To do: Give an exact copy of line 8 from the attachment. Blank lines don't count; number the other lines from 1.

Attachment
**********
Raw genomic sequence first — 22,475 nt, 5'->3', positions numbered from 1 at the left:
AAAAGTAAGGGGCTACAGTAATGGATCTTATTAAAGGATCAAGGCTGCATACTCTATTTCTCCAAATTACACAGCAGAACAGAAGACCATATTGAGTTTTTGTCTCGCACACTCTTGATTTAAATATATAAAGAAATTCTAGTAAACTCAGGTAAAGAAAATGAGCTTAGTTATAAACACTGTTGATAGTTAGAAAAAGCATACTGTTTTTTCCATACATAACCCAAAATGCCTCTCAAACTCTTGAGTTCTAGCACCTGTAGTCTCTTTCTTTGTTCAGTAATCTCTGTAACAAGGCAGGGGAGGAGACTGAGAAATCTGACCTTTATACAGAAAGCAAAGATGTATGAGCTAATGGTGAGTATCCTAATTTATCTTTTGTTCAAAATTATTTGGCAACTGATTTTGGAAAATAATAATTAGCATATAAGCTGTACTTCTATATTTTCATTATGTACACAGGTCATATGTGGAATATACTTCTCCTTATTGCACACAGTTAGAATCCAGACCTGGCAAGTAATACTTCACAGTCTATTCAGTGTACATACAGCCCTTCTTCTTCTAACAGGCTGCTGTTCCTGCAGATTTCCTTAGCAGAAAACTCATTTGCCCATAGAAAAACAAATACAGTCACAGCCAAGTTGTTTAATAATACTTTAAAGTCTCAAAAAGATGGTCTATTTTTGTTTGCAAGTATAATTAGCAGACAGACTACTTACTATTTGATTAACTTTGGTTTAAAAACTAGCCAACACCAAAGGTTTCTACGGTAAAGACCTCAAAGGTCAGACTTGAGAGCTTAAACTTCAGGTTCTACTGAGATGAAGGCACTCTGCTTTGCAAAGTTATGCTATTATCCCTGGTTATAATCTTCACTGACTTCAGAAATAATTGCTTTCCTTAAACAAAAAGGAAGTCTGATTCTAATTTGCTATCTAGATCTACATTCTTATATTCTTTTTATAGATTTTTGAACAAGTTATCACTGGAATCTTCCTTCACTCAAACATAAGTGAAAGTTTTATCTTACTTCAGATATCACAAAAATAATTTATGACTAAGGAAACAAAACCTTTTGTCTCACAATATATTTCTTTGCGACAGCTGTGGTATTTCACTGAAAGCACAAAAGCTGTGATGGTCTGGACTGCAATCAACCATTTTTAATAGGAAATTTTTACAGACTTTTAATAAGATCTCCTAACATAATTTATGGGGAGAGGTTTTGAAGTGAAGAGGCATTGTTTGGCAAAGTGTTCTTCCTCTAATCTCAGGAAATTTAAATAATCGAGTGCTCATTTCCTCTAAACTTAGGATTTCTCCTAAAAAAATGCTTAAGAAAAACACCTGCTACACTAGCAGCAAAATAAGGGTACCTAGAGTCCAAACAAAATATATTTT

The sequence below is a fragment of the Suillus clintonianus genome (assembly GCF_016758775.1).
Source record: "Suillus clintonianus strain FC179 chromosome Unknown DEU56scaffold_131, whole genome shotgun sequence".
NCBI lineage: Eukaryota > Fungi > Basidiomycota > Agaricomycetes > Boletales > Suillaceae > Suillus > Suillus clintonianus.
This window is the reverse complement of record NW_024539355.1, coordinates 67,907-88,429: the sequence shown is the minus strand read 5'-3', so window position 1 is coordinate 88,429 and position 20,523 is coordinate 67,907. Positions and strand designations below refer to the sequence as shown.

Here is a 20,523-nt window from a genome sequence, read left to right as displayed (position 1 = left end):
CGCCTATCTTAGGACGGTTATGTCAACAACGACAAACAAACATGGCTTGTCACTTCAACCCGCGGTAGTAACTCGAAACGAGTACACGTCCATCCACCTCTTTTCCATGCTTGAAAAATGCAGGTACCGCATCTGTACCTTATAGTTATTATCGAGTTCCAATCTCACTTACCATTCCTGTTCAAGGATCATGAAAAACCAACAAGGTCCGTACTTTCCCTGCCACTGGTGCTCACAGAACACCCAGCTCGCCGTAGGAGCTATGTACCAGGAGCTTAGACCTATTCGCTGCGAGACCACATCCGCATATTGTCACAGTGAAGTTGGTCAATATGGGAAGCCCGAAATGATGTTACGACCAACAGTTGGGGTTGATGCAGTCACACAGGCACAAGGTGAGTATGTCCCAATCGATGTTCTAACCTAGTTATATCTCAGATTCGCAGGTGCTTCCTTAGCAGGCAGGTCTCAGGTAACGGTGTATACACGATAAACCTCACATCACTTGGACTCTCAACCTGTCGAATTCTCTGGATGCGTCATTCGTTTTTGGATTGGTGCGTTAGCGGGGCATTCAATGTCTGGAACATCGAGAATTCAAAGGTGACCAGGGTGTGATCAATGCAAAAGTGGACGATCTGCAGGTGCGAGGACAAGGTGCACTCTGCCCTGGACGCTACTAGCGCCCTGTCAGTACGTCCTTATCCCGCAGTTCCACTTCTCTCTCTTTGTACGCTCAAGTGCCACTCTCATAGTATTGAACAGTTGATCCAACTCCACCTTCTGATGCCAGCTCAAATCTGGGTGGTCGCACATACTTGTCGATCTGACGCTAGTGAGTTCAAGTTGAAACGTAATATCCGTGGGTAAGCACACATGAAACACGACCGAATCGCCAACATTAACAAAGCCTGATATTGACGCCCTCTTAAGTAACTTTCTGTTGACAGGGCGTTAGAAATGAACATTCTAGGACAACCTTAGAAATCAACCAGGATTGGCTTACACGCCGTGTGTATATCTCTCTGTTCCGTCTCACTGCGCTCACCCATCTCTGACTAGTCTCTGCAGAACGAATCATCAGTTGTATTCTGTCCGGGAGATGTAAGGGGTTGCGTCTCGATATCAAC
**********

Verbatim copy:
CGCCTATCTTAGGACGGTTATGTCAACAACGACAAACAAACATGGCTTGTCACTTCAACCCGCGGTAGTAACTCGAAACGAGTACACGTCCATCCACCTCTTTTCCATGCTTGAAAAATGCAGGTACCGCATCTGTACCTTATAGTTATTATCGAGTTCCAATCTCACTTACCATTCCTGTTCAAGGATCATGAAAAACCAACAAGGTCCGTACTTTCCCTGCCACTGGTGCTCACAGAACACCCAGCTCGCCGTAGGAGCTATGTACCAGGAGCTTAGACCTATTCGCTGCGAGACCACATCCGCATATTGTCACAGTGAAGTTGGTCAATATGGGAAGCCCGAAATGATGTTACGACCAACAGTTGGGGTTGATGCAGTCACACAGGCACAAGGTGAGTATGTCCCAATCGATGTTCTAACCTAGTTATATCTCAGATTCGCAGGTGCTTCCTTAGCAGGCAGGTCTCAGGTAACGGTGTATACACGATAAACCTCACATCACTTGGACTCTCAACCTGTCGAATTCTCTGGATGCGTCATTCGTTTTTGGATTGGTGCGTTAGCGGGGCATTCAATGTCTGGAACATCGAGAATTCAAAGGTGACCAGGGTGTGATCAATGCAAAAGTGGACGATCTGCAGGTGCGAGGACAAGGTGCACTCTGCCCTGGACGCTACTAGCGCCCTGTCAGTACGTCCTTATCCCGCAGTTCCACTTCTCTCTCTTTGTACGCTCAAGTGCCACTCTCATAGTATTGAACAGTTGATCCAACTCCACCTTCTGATGCCAGCTCAAATCTGGGTGGTCGCACATACTTGTCGATCTGACGCTAGTGAGTTCAAGTTGAAACGTAATATCCGTGGGTAAGCACACATGAAACACGACCGAATCGCCAACATTAACAAAGCCTGATATTGACGCCCTCTTAAGTAACTTTCTGTTGACAGGGCGTTAGAAATGAACATTCTAGGACAACCTTAGAAATCAACCAGGATTGGCTTACACGCCGTGTGTATATCTCTCTGTTCCGTCTCACTGCGCTCACCCATCTCTGACTAGTCTCTGCAGAACGAATCATCAGTTGTATTCTGTCCGGGAGATGTAAGGGGTTGCGTCTCGATATCAAC